#
    Options +Indexes +FollowSymLinks +MultiViews

    #
    # AllowOverride controls what directives may be placed in .htaccess files.
    # It can be "All", "None", or any combination of the keywords:
    #   Options FileInfo AuthConfig Limit
    #
    AllowOverride All # <-- Change this from None to All

    #
    # Controls who can get stuff from this server.
    #
    Order allow,deny
    Allow from all

</Directory>

Locate your Apache root directory. It's usually /Library/WebServer/Documents on the Mac or /var/www in Ubuntu. If you're unsure, check where it is by issuing the following command in a terminal: (assuming you're running Apache 2.x)

grep "DocumentRoot" /etc/apache2/httpd.conf

In that directory, save the following file. It should be named exactly .htaccess. (That's htaccess with a period at the beginning, so it's a hidden file on UNIX.) Save it as /Library/WebServer/Documents/.htaccess on Mac OS X or /var/www/.htaccess on Ubuntu.

<IfModule mod_rewrite.c>

RewriteEngine on
RewriteBase /

RewriteCond    %{REQUEST_FILENAME} !-f
RewriteCond    %{REQUEST_FILENAME} !-d
RewriteRule    (.*) /index.php [L]

</IfModule>

The actual redirection script

Here's the script that I use for redirection, but you can roll out your own, and do anything with each request you receive. (If you do something phenomenally awesome, I'd love to hear about it in your comments.) As you can see, it's customized to the sites I frequent, including location preferences (e.g. the Yelp shortcut takes me to Yelp San Francisco directly. The search box is preconfigured for SF.)

Save this as /Library/WebServer/Documents/index.php (on Mac OS X) or as /var/www/index.php on Ubuntu.

<?php
  $uri = preg_replace('/^\//', '', $_SERVER['REQUEST_URI']);
  switch($_SERVER['SERVER_NAME']) {
    case 'c':
      redir('http://calendar.google.com/');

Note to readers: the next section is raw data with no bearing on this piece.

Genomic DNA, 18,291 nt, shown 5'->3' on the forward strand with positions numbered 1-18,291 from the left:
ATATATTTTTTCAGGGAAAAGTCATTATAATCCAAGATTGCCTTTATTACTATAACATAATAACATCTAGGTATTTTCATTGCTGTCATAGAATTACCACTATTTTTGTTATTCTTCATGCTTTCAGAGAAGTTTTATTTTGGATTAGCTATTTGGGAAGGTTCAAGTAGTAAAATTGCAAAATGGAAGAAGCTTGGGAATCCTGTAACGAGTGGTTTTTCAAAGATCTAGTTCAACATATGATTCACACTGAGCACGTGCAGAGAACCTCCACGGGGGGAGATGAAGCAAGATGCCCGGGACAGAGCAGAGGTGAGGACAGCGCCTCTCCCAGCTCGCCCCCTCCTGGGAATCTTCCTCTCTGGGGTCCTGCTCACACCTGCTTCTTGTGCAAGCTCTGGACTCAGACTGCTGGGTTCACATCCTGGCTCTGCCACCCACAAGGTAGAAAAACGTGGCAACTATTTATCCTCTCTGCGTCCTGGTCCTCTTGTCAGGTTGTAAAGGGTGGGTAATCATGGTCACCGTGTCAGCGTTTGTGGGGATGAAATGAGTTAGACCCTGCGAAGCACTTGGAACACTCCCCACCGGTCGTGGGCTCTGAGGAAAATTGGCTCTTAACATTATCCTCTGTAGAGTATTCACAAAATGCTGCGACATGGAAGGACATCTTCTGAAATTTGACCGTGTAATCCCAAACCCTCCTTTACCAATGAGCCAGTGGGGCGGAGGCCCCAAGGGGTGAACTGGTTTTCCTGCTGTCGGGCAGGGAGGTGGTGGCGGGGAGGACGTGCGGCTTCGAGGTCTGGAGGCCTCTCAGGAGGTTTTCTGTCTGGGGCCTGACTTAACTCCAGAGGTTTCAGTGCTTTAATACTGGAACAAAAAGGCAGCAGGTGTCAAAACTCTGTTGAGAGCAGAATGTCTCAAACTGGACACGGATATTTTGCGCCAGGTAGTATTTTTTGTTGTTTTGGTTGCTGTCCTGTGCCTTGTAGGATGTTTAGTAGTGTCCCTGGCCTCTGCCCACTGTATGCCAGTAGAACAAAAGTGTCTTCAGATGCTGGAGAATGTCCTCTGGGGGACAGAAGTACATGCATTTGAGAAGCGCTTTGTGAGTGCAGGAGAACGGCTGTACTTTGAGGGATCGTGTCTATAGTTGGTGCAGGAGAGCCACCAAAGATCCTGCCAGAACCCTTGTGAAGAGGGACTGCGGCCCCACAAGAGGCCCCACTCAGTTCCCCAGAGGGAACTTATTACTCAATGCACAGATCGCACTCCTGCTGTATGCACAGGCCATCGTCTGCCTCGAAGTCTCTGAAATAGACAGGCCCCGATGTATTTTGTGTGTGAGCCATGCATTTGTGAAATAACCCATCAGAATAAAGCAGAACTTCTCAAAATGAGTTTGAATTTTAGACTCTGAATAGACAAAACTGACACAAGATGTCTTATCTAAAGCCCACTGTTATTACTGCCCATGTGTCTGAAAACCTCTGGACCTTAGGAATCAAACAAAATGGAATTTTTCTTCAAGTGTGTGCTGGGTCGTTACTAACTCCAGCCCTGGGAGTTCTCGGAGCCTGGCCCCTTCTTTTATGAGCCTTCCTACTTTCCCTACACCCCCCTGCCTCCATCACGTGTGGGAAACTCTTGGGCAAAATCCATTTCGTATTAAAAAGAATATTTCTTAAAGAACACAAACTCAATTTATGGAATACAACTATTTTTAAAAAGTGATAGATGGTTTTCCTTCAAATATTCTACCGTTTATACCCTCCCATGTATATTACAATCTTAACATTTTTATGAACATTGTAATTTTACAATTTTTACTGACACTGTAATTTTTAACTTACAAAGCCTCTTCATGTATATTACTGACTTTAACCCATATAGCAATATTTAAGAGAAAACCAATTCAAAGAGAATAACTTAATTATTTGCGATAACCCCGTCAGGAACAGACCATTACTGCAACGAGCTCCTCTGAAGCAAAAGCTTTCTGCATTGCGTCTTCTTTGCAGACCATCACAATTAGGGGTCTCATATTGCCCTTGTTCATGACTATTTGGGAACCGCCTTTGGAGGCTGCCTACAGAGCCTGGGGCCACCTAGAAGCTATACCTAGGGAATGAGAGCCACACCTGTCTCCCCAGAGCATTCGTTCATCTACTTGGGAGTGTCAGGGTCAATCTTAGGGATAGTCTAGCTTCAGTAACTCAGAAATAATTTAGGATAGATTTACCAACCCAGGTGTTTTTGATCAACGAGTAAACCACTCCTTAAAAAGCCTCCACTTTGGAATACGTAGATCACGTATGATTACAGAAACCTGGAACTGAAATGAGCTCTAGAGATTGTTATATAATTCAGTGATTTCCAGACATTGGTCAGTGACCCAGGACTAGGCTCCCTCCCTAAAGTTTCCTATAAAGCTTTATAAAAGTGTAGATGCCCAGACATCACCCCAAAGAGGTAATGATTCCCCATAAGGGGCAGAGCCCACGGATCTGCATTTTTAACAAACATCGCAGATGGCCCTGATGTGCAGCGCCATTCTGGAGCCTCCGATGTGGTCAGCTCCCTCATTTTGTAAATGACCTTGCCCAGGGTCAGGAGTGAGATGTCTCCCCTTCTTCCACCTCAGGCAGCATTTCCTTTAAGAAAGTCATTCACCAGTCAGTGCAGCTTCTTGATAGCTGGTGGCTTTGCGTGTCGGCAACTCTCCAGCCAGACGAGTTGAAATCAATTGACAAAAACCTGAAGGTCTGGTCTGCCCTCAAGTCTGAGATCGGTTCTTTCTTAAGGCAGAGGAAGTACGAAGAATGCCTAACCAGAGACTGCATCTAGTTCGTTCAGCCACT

break;
    case 'f':
      redir('http://facebook.com/');
      break;
    case 'g':
      redir('http://www.google.com/search?q=' . $uri);
      break;
    case 'm':
      redir('http://mail.google.com/');
      break;
    case 'map':
      redir('http://maps.google.com/?q=' . $uri);
      break;
    case 't':
      redir('http://twitter.com/');
      break;
    case 'w':
      if ('' === $uri) {
        redir('http://en.wikipedia.org/wiki/');
      } else {
        redir('http://en.wikipedia.org/wiki/Special:Search/' . $uri);
      }
      break;
    case 'y':
      if ('' === $uri) {
        redir('http://yelp.com/sf/');
      } else {
        redir('http://yelp.com/search?ns=1&find_loc=San%20Francisco,%20CA&find_desc=' . $uri);
      }
      break;
    case 'yo':
      if ('' === $uri) {
        redir('http://www.youtube.com/');
      } else {
        redir('http://www.youtube.com/results?search_query=' . $uri);
      }
      break;
  }

  function redir($url) {
    header('Location: ' . $url);
  }
?>

That's it, now type your shortcuts into your browser instead of the longer URLs, and there you are. If you run into trouble, leave a comment and I'll address it.

The only downside of this approach

Redirecting involves an additional HTTP request to your machine, which introduces additional latency. The request, however, is from your machine to your machine itself, so there's no network involved. Personally, I feel that the keystrokes saved by the technique would have taken longer to type than the shortcuts I set via this method. But you don't lose anything if you set this up and don't use it — just continue to type entire URLs and you will never pay a latency penalty.